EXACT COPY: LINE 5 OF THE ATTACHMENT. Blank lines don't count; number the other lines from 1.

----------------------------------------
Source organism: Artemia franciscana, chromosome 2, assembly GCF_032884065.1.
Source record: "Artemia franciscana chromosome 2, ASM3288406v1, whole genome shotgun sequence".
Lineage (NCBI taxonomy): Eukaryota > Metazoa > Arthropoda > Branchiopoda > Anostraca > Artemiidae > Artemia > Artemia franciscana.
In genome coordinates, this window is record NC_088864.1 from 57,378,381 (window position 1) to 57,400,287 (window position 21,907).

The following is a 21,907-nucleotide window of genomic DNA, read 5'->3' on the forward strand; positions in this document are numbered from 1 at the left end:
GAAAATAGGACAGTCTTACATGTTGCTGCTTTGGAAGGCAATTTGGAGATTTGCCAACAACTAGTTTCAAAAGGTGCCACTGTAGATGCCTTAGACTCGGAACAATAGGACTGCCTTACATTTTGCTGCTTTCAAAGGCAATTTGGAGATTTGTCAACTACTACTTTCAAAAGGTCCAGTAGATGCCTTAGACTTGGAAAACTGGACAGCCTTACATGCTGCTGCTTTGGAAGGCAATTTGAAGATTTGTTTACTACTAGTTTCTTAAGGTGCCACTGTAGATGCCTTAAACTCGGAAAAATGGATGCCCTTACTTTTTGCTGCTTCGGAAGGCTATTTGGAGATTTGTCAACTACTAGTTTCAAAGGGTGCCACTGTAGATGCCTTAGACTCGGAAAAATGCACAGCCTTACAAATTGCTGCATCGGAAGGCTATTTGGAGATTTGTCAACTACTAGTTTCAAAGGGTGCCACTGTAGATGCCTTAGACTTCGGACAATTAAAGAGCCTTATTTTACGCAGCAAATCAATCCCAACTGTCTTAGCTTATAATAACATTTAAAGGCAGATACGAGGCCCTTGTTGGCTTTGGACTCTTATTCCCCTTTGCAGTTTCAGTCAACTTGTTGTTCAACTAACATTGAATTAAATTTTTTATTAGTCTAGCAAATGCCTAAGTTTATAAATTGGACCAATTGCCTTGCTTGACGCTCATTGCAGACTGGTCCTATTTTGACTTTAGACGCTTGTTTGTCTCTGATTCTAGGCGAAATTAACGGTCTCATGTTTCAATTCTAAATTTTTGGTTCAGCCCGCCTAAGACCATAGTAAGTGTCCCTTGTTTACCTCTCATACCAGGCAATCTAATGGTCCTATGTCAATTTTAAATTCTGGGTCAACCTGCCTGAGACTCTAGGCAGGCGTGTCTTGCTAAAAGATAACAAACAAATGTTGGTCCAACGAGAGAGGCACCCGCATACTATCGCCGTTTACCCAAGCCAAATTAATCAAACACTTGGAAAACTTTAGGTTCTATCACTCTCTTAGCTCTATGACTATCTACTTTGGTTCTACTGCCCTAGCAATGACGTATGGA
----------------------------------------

The following is a 21,907-nucleotide window of genomic DNA, read 5'->3' on the forward strand; positions in this document are numbered from 1 at the left end: